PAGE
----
Hypertrophy was produced in the anterior latissimus dorsi (ALD) muscle of 5-wk-old chickens by application of a load to the humerus. After 4 wk, hypertrophied ALD muscles were greater than 2.5 times heavier than contralateral control ALD muscles. Two isomyosins are distinguishable in normal ALD muscles by their different electrophoretic mobilities. It is shown here that the faster migrating SM-1 isomyosin decreases in abundance with age and that the application of an overload enhances both the rate and extent of this process. Monoclonal antibodies were selected by an immunotransfer technique that were specific for the heavy chains associated with either SM-1 or SM-2, or cross-reacted with both isoforms. The cellular distribution of the SM-1 and SM-2 isomyosins was analyzed by immunofluorescent technique using these antibodies. Anti-SM-1 and anti-SM-2 antibodies reacted with separate populations of cells, whereas the third antibody reacted with all myocytes in the normal ALD muscle. These data suggest that there is an exclusive cellular distribution of myosin heavy chains associated with SM-1 and SM-2 proteins. Immunofluorescent analysis of hypertrophied muscle showed the anti-SM-2-specific antibody reacting with all myocytes, whereas the anti-SM-1-specific antibody reacted with none. This is consistent with the elimination of the SM-1 isoform in hypertrophied muscles.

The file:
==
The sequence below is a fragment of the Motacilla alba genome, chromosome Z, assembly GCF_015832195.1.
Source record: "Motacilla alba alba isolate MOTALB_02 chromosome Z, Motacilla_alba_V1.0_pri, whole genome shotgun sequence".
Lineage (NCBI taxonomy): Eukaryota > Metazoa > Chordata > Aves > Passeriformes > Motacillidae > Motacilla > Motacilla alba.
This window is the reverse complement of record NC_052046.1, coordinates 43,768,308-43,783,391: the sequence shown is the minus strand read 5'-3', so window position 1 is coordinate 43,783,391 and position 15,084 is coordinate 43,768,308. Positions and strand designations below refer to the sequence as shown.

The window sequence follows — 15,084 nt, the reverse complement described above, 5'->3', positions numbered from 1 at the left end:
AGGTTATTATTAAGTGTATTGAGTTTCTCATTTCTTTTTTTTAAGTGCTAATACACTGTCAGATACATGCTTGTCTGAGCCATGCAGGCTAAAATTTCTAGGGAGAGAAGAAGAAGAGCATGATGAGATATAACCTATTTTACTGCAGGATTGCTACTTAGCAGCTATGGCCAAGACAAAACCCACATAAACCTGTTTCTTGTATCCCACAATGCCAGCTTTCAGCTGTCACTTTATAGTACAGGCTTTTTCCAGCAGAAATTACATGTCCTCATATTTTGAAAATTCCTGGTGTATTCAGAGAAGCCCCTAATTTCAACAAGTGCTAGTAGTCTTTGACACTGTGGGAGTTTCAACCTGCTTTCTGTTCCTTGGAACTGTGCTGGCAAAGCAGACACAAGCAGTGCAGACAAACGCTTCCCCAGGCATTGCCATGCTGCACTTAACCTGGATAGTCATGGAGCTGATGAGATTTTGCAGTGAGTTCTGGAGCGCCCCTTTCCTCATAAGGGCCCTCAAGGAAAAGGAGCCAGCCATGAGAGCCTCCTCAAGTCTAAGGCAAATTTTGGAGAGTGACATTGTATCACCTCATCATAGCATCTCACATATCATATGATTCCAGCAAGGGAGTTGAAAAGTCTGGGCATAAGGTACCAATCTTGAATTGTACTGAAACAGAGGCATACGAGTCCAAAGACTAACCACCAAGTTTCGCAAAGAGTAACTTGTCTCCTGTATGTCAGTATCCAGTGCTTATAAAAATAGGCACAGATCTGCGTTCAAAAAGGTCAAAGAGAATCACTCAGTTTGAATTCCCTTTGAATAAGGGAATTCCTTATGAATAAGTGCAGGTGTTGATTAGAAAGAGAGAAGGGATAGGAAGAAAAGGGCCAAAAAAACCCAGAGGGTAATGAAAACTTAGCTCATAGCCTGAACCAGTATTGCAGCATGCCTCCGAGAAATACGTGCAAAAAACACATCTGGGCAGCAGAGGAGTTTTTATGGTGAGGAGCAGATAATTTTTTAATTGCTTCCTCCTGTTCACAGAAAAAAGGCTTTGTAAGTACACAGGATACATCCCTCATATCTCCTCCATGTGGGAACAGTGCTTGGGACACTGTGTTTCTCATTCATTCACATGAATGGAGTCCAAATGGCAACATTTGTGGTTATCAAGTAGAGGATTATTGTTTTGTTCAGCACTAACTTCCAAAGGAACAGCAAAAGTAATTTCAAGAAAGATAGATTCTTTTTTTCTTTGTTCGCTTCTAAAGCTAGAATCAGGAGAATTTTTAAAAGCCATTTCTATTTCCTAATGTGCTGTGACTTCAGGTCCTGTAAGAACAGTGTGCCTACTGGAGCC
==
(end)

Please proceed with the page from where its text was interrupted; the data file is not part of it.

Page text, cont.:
The localization of high-molecular-weight (80,000-200,000-daltons) proteins in the sarcomere of striated muscle has been studied by coordinated electron-microscopic and sodium dodecyl sulfate (SDS) gel electrophoretic analysis of native myofilaments and extracted and digested myofibrils. Methods were developed for the isolation of thick and thin filaments and of uncontracted myofibrils which are devoid of endoproteases and membrane fragments. Treatment of crude myofibrils with 0.5% Triton X-100 results in the release of a 110,000-dalton component without affecting the myofibrillar structure. Extraction of uncontracted myofibrils with a relaxing solution of high ionic strength results in the complete disappearance of the A band and M line. In this extract, five other protein bands in addition to myosin are resolved on SDS gels: bands M 1 (190,000 daltons) and M 2 (170,000 daltons), which are suggested to be components of the M line; M 3 (150,000 daltons), a degradation product; and a doublet M 4, M 5 (140,000 daltons), thick-filament protein having the same mobility as C protein. Extraction of myofibrils with 0.15% deoxycholate, previously shown to remove Z-line density, releases a doublet Z 1, Z 2 (90,000 daltons) with the same mobility as alpha-actinin, as well as proteins of 60,000 daltons and less, and small amounts of M 1, M 2, M 4, and M 5; these proteins were not extracted with 0.5% Triton X-100. The C, M-line, and Z-line proteins and/or their binding to myofibrils are very sensitive to tryptic digestion, whereas the M 3 (150,000 daltons) component and an additional band at 110,000 daltons are products of proteolysis. Gentle treatment of myofibrils with an ATP relaxing solution results in the release of thick and thin myofilaments which can be pelleted by 100,000-g centrifugation. These myofilaments lack M-and Z-line structure when examined with the electron microscope, and their electrophoretograms are devoid of the M 1, M 2, Z 1, and Z 2 bands. The M 4, M 5 (C-protein doublet), and M 3 bands, however, remain associated with the filaments.